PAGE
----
Three cases against the new ban moved forward on Wednesday.

In Maryland, refugee resettlement agencies represented by the American Civil Liberties Union and the National Immigration Law Center argued in court for a restraining order.

Separately, Hawaii’s attorney general sued, arguing the states’ universities and tourist economy would be harmed by the travel restrictions and also asked that the law be enjoined.

In Washington state, a group of plaintiffs applying for immigrant visas asked U.S. District Judge James Robart in Seattle — who suspended the first ban — to stop the new order.

Washington state, joined by California, Maryland, Massachusetts, New York and Oregon, said in court filings they supported the plaintiffs in Seattle.

To move forward with the lawsuits, the states and groups have to prove harm, or “standing,” which some legal experts have said is difficult to prove because of all the exemptions and waivers in the new order.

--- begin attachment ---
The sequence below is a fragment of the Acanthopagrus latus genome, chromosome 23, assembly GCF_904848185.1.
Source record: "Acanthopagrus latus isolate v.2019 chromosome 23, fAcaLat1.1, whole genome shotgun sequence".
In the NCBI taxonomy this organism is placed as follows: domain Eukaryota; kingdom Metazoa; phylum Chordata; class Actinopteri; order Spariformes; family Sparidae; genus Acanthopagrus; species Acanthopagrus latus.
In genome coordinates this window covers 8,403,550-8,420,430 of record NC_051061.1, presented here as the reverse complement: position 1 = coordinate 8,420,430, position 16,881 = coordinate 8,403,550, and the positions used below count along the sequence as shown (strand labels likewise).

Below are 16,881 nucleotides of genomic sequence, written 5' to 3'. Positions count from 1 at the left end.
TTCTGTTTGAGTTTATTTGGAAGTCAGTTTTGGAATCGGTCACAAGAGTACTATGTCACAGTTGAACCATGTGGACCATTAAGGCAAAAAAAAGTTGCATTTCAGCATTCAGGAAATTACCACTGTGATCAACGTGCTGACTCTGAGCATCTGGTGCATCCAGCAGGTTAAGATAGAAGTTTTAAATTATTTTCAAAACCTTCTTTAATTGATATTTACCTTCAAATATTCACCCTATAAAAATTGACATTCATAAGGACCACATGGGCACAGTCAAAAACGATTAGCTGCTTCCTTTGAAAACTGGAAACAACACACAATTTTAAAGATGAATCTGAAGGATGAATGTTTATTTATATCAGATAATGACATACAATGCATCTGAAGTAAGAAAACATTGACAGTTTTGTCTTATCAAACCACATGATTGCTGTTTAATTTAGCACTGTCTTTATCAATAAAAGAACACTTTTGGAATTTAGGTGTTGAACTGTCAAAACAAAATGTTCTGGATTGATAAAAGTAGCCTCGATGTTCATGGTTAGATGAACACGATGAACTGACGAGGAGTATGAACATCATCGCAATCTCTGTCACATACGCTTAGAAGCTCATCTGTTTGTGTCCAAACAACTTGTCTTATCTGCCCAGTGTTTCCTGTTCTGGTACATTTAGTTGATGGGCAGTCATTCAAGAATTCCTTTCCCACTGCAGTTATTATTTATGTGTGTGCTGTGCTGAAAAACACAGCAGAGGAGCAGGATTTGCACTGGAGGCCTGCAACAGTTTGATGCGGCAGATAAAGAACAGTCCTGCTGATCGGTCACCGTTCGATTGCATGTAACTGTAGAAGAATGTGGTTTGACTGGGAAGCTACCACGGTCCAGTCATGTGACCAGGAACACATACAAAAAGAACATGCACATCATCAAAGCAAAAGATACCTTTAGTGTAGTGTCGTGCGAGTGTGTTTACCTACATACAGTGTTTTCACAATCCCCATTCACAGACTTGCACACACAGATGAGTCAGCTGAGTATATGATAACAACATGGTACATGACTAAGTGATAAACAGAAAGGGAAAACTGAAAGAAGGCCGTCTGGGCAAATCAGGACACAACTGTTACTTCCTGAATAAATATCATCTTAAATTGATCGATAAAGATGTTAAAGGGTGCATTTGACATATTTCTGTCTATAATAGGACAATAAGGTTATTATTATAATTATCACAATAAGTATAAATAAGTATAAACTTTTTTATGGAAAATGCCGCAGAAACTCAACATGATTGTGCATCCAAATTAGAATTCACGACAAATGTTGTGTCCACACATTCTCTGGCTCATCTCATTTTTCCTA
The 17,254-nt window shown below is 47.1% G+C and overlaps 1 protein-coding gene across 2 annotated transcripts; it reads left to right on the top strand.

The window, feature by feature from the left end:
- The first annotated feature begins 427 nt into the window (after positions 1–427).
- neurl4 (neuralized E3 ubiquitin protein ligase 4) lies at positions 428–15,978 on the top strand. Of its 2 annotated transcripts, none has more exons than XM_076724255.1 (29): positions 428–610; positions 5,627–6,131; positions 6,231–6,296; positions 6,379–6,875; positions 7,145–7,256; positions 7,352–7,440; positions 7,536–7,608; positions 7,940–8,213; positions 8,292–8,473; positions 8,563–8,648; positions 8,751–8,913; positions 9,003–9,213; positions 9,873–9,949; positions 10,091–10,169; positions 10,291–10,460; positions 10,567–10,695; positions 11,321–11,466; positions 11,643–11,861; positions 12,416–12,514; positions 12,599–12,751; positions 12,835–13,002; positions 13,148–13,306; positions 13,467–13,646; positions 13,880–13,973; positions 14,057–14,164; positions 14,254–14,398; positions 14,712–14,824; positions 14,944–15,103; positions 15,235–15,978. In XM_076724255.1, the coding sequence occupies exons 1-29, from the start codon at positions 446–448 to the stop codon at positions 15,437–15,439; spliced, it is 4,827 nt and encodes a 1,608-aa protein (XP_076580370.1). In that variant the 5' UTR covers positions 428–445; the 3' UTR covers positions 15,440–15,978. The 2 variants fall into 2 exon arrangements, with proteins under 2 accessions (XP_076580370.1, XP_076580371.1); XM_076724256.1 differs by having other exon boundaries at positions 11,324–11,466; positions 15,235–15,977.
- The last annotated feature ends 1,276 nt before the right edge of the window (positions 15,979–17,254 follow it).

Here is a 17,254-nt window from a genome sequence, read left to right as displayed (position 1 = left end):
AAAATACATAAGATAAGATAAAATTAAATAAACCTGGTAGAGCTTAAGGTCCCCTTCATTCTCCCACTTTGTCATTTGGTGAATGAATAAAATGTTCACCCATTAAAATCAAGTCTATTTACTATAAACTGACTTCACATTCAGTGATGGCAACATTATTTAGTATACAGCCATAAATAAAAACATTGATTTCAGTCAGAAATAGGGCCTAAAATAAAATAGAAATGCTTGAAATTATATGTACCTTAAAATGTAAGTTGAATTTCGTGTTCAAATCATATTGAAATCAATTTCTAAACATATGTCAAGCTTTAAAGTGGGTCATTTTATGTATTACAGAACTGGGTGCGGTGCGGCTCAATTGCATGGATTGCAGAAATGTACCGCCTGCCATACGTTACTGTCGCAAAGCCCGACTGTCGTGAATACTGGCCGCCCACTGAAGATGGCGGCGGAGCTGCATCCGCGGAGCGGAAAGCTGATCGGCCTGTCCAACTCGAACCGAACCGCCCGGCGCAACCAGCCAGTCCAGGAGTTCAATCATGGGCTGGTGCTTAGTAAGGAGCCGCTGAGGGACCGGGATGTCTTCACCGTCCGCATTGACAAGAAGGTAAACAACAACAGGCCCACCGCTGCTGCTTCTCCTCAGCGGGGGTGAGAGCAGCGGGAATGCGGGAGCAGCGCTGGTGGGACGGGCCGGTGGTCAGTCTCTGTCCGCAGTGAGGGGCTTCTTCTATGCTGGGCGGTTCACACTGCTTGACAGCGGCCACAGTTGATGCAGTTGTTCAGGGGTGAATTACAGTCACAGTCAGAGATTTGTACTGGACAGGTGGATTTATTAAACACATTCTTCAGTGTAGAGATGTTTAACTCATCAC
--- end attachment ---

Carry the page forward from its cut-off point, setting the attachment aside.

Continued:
The government says the new order only applies to people outside the United States who have not entered the country and do not have constitutional rights.

“Who has the standing in this case if anyone?” U.S. District Judge Derrick Watson asked Hawaii’s attorneys.

A group of 58 tech companies, including Airbnb, Lyft and Dropbox, filed a “friend of the court’ brief in the case saying the order hurt their ability to recruit the best talent from around the world. A longer list of companies — that included giants like Apple, Facebook and Google — filed a brief opposing the first ban in a different court challenge brought by Washington state, which is ongoing.

At the court hearing in Greenbelt, Maryland, on Wednesday U.S. District Judge Theodore Chuang pushed on the question of who would be harmed by the order. Chuang said he would try to issue a written ruling on Wednesday, before the order is implemented, but said it might come afterward.